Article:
A Weed Whacker has various names: String Trimmer, Garden String Trimmer, Tree Pruner, Brush Cutter, Weed Eater, etc. As other articles have aptly pointed out, Stump Removal Chemical in Rivonia these versatile garden tools come with various cc-power levels, electric versus gasoline, and 2-stroke versus 4-stroke capabilities. But what has not been addressed is the use of a “BLADE” on such a tool for all the versatile work a blade can perform in the garden environment.
ADDED VERSATILITY AND USES WITH A BLADE:
A circular saw Blade specifically made for and attached to a Weed Whacker gives the following versatility uses in the garden environment:
1. Tree trimming (aka Pruning) which in many cases actually works better than using a cumbersome heavy chain saw for pruning since the circular blade can be wielded at the end of a lighter longer 6 foot Weed Whacker shaft for reaching up into trees. Tree Cutting Equipment Such a blade can typically cut a tree branch/ limb up to the diameter of the blade provided you cut from both sides of the limb.
2. A blade can be used for clearing large patches or even acreage of heavy thick wood stock brush and sticker brambles (aka: Blackberry sticker bushes) where a common string line spool would be much too weak to cut through adequately.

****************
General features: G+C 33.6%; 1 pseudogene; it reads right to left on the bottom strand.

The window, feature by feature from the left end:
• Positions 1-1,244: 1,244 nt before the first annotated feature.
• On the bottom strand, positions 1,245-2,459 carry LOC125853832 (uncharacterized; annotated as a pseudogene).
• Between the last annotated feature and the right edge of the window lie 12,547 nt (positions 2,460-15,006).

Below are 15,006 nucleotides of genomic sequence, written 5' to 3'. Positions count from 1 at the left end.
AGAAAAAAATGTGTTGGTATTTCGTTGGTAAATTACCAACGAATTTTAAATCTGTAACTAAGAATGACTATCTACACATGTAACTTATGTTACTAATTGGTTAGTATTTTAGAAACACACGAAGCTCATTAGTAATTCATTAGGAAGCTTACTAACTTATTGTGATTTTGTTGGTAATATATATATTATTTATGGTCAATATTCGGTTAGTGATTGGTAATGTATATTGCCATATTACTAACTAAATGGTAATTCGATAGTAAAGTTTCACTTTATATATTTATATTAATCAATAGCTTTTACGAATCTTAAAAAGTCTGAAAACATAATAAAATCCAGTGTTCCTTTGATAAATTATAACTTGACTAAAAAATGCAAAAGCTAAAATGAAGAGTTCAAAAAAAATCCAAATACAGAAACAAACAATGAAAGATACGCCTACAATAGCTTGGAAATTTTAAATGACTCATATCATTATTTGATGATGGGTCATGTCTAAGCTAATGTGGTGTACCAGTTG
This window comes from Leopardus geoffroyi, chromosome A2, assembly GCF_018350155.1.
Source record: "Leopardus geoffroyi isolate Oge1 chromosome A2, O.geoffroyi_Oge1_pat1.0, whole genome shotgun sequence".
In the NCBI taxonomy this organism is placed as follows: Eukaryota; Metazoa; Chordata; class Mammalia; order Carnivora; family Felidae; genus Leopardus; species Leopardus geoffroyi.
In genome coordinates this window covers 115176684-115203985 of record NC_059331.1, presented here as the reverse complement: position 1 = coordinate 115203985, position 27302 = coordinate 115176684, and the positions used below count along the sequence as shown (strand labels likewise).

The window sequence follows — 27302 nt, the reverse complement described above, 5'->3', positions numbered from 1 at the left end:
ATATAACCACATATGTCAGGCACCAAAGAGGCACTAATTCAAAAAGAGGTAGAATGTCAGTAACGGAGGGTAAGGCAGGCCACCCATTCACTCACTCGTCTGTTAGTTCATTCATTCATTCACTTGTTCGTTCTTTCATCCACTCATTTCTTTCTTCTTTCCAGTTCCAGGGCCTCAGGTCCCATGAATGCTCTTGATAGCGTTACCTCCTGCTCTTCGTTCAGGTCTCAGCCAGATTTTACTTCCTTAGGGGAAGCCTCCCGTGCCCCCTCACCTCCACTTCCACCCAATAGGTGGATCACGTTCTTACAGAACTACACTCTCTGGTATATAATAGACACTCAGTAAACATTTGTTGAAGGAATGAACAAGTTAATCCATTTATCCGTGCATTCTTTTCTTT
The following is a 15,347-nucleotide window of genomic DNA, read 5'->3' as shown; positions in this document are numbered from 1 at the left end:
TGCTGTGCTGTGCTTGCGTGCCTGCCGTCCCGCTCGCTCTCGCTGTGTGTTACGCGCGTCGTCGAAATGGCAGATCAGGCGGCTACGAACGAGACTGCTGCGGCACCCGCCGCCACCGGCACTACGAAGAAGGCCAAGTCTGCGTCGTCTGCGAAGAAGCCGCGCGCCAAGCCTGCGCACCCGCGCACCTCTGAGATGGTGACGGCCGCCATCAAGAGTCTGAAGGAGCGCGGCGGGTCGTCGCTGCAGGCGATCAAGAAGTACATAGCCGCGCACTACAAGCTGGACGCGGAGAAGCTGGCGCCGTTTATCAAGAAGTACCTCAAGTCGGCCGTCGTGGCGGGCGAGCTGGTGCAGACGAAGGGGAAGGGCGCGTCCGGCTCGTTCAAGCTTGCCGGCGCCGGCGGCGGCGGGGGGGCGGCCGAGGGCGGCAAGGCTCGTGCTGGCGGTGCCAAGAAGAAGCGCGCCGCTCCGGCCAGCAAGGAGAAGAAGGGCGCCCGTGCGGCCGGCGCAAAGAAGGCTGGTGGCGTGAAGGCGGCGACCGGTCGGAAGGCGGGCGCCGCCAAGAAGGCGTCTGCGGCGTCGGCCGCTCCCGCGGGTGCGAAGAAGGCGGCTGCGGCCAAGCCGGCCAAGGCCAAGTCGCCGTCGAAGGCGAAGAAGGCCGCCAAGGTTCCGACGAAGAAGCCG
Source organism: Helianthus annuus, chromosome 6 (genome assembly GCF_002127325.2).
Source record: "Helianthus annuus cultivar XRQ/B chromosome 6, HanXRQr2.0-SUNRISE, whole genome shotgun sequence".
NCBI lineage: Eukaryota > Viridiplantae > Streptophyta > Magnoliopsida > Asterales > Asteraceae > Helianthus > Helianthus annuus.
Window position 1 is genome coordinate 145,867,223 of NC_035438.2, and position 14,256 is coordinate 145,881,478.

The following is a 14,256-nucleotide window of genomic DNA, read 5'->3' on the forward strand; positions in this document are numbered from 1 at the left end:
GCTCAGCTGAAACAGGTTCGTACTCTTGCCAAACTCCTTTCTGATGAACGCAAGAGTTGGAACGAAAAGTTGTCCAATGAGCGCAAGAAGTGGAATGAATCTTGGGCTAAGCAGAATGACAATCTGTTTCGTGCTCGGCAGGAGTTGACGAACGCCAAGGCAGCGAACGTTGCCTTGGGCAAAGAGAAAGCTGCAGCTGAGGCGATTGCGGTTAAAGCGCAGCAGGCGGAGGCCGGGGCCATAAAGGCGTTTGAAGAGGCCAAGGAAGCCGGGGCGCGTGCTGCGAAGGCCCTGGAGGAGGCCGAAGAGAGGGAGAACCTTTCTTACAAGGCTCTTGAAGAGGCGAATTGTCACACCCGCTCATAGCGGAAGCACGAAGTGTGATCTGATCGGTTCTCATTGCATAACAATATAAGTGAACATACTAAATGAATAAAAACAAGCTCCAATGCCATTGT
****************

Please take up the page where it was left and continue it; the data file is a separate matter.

3. Hedge trimming is a dream with a blade attached to a Weed Whacker; the hedging action is faster and less jagged as compared to a standard hedging tool. So in conclusion, a blade attached to a Weed Whacker augments your common standard string trimmer into a full-on chain saw, hedge trimmer, and large acreage clearer of wood stock weed, saplings, and heavy tall growth brambles (ergo, Black Berry bushes).
BLADE HARDWARE, ARBOR HOLE MATCHING:
Each Weed Whacker on the market is different and so each owner of their particular Weed Whacker will have to contact their respective Weed Whacker Manufacturer to inquire about BLADE attachment hardware. Most electric-powered versions are UNDER powered for handling a Blade so will probably NOT have blade attachment hardware available. On the other hand, most gasoline powered Weed Whacker’s will have Blade attachment hardware available. Blade attachment hardware normally consists of a standard blade guard along with a few small metal parts that fit on (slide onto) the little threaded shaft that the String Spool screws onto. These little pieces of hardware will consist of the lower part that will have a raised circle about the size of a common 25 cent piece (quarter) or as small as a nickel (5 cent piece). Cutting Big Trees this raised circle is how the hole in the center of the Blade fits on, then the upper part hardware piece variously called “the cap piece” is applied on the top of the blade, then a nut that is screwed on top of the cap, followed by a cotter pin.
How to Cut Down a Tree
3. Eighty (80) to one hundred (100) TEETH Blade: This is the highest level in the Weed Whacker Blade choices. It should be clear now that the more teeth you have cutting, the more aggregate cutting surface area you are applying to the job at hand. In addition, an 80 tooth blade costs more money to make as compared to a blade with half as many cutting teeth as mentioned in (2) above (40 teeth). But the cost is not typically much more if at all for having 80 teeth over 40 teeth. The 80 plus teeth blade offers the most versatility, stays sharper longer and is the best value for the buck. The 100 teeth type blade is the absolute best value since if offers 25% more cutting surface area (teeth) over an 80 tooth blade.